If you’re worried about not having experience with mindfulness or meditation, there is nothing to fear. The study focused mainly on those who were inexperienced with mindfulness, meaning that you don’t have to be an expert to enjoy a mindful mood boost.

You can find plenty of mindfulness apps and guided meditations online. The NIH also recommends several small ways to incorporate mindfulness into your daily life [6]. These include:

  • Taking a few minutes each day to breathe deeply, counting to five as you inhale and again as you exhale.
  • Going for a walk and paying attention to how the scenery affects your senses, focusing on what’s around you.
  • Eating mindfully by taking your time to savor the textures, flavors, and aromas of food.

#5 Increase your physical activity

When mood is low, you might find it difficult to get moving. However, science has shown us that one of the benefits of physical activity and regular exercise is that it can help with numerous parts of mental health, including [7]:

  • Raising self-esteem
  • Improving mood
  • Reducing anxiety
  • Lowering depression

The good news is that you don’t have to be a long-distance runner to benefit from physical activity. According to the same study, there are plenty of types of physical activity that can boost mood, such as:

  • Walking
  • Jogging
  • Swimming
  • Cycling
  • Dancing
  • Gardening

#6 Spend some time in the sun

We all know that plants need plenty of sun to survive. As it turns out, sunshine is also important to mood and mental health for humans. In fact, some researchers believe sunlight stimulates the brain’s production of serotonin, a chemical important in stabilizing mood and regulating emotions [8].

If you need an excuse to get outside, try taking a daily walk around the neighborhood, going for a bike ride, planting some flowers, or simply take a chair out to sunbathe with a good book.

#7 Practice gratitude

In rough times, you might find it challenging to focus on the positive. However, the NIH notes that taking time to reflect on the good things in life can improve your mood and emotional well-being [9].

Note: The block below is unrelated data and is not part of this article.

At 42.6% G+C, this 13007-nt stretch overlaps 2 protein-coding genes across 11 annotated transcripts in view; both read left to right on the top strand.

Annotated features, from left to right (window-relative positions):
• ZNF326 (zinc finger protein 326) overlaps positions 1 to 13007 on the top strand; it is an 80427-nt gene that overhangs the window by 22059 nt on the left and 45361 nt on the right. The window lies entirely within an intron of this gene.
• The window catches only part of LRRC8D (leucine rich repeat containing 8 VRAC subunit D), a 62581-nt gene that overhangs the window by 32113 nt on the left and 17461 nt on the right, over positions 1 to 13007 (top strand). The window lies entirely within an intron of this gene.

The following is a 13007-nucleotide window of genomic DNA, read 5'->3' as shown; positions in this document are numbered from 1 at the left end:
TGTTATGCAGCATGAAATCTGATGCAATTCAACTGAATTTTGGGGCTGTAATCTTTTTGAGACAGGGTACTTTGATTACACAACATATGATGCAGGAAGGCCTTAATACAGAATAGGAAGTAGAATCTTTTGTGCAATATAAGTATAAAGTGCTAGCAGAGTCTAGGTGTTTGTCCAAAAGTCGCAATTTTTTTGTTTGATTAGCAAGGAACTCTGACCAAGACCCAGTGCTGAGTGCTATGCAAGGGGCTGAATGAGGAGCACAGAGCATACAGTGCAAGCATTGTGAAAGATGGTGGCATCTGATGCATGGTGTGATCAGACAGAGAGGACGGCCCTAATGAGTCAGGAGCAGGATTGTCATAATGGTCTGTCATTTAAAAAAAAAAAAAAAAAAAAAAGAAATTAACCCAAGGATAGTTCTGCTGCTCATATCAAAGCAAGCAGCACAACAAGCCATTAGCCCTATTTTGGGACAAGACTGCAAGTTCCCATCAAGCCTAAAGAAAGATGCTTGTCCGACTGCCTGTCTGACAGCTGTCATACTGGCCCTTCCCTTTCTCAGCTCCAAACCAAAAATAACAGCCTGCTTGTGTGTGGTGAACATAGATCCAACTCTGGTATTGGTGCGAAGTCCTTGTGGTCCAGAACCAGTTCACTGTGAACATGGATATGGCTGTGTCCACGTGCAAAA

Try setting aside some time each day to think about or write down a few things you’re grateful for. Some examples are:

  • The companionship of friends or family
  • A good meal or cup of coffee you recently enjoyed
  • A successful day at work

If this sounds too good to be true, stay with us. Multiple studies have shown that gratitude is connected to feelings of optimism and positivity and can impact your overall well-being [10].

#8 Listen to music

There are plenty of studies that show music can improve mood. One review of studies focused on research in which participants listened to music and then recorded their moods [11]. The researchers found improvements in several areas, including:

  • Reduced anxiety
  • Better mental well-being
  • Improved sense of purpose
  • Lower levels of depression

If you prefer a certain genre of music over another, you’ll be glad to know the studies showed improvements across a wide range of genres, including pop, rock, choral, and classical music. However, if you’re feeling stressed, you should note that one study found that classical music is the most relaxing choice.

Try listening to music while getting ready in the morning, while taking a break at work, or while in the car. If you enjoy singing along, that’s even better—several of the studies found that singing is a mood enhancer, too.

#9 Seek support and social connection

Reaching out to friends and family when you’re not feeling your best isn’t always easy. But according to the NIH, strengthening social connections can help improve your emotional wellness [3].